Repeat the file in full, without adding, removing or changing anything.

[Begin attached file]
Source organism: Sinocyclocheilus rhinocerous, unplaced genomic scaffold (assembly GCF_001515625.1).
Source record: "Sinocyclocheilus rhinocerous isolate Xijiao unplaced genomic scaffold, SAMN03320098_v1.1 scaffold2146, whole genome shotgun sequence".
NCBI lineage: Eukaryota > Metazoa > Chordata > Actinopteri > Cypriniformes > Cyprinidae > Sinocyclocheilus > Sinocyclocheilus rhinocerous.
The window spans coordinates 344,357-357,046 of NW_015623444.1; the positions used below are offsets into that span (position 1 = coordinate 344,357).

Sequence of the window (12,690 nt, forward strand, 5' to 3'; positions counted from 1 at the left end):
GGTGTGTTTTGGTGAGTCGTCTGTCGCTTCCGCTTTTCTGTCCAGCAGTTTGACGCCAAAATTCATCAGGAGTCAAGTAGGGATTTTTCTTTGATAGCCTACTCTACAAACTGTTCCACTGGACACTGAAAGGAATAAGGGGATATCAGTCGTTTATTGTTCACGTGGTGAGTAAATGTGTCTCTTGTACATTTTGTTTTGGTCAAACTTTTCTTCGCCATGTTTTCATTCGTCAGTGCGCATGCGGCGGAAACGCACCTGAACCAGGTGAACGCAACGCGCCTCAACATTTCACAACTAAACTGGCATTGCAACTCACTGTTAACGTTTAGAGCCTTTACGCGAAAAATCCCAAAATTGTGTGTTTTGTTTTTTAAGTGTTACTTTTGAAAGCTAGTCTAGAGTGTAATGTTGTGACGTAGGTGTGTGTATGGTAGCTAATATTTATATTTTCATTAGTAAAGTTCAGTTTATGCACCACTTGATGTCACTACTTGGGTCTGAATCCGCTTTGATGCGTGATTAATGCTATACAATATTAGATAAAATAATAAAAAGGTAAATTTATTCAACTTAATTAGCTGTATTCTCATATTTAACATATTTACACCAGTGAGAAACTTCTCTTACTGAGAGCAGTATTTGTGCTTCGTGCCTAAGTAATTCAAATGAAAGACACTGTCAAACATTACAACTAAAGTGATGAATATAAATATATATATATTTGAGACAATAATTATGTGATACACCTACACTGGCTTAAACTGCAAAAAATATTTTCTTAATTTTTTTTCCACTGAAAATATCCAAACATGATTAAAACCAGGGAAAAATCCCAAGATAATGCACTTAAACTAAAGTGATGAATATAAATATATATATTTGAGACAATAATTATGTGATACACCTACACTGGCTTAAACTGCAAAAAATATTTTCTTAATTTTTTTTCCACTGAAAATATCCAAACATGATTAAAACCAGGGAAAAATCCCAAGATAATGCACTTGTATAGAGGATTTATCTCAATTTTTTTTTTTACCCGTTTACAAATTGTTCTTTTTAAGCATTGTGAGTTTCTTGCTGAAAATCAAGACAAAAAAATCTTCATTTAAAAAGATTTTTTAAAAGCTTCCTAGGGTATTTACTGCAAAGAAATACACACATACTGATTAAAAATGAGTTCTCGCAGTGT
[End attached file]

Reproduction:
Source organism: Sinocyclocheilus rhinocerous, unplaced genomic scaffold (assembly GCF_001515625.1).
Source record: "Sinocyclocheilus rhinocerous isolate Xijiao unplaced genomic scaffold, SAMN03320098_v1.1 scaffold2146, whole genome shotgun sequence".
NCBI lineage: Eukaryota > Metazoa > Chordata > Actinopteri > Cypriniformes > Cyprinidae > Sinocyclocheilus > Sinocyclocheilus rhinocerous.
The window spans coordinates 344,357-357,046 of NW_015623444.1; the positions used below are offsets into that span (position 1 = coordinate 344,357).

Sequence of the window (12,690 nt, forward strand, 5' to 3'; positions counted from 1 at the left end):
GGTGTGTTTTGGTGAGTCGTCTGTCGCTTCCGCTTTTCTGTCCAGCAGTTTGACGCCAAAATTCATCAGGAGTCAAGTAGGGATTTTTCTTTGATAGCCTACTCTACAAACTGTTCCACTGGACACTGAAAGGAATAAGGGGATATCAGTCGTTTATTGTTCACGTGGTGAGTAAATGTGTCTCTTGTACATTTTGTTTTGGTCAAACTTTTCTTCGCCATGTTTTCATTCGTCAGTGCGCATGCGGCGGAAACGCACCTGAACCAGGTGAACGCAACGCGCCTCAACATTTCACAACTAAACTGGCATTGCAACTCACTGTTAACGTTTAGAGCCTTTACGCGAAAAATCCCAAAATTGTGTGTTTTGTTTTTTAAGTGTTACTTTTGAAAGCTAGTCTAGAGTGTAATGTTGTGACGTAGGTGTGTGTATGGTAGCTAATATTTATATTTTCATTAGTAAAGTTCAGTTTATGCACCACTTGATGTCACTACTTGGGTCTGAATCCGCTTTGATGCGTGATTAATGCTATACAATATTAGATAAAATAATAAAAAGGTAAATTTATTCAACTTAATTAGCTGTATTCTCATATTTAACATATTTACACCAGTGAGAAACTTCTCTTACTGAGAGCAGTATTTGTGCTTCGTGCCTAAGTAATTCAAATGAAAGACACTGTCAAACATTACAACTAAAGTGATGAATATAAATATATATATATTTGAGACAATAATTATGTGATACACCTACACTGGCTTAAACTGCAAAAAATATTTTCTTAATTTTTTTTCCACTGAAAATATCCAAACATGATTAAAACCAGGGAAAAATCCCAAGATAATGCACTTAAACTAAAGTGATGAATATAAATATATATATTTGAGACAATAATTATGTGATACACCTACACTGGCTTAAACTGCAAAAAATATTTTCTTAATTTTTTTTCCACTGAAAATATCCAAACATGATTAAAACCAGGGAAAAATCCCAAGATAATGCACTTGTATAGAGGATTTATCTCAATTTTTTTTTTTACCCGTTTACAAATTGTTCTTTTTAAGCATTGTGAGTTTCTTGCTGAAAATCAAGACAAAAAAATCTTCATTTAAAAAGATTTTTTAAAAGCTTCCTAGGGTATTTACTGCAAAGAAATACACACATACTGATTAAAAATGAGTTCTCGCAGTGT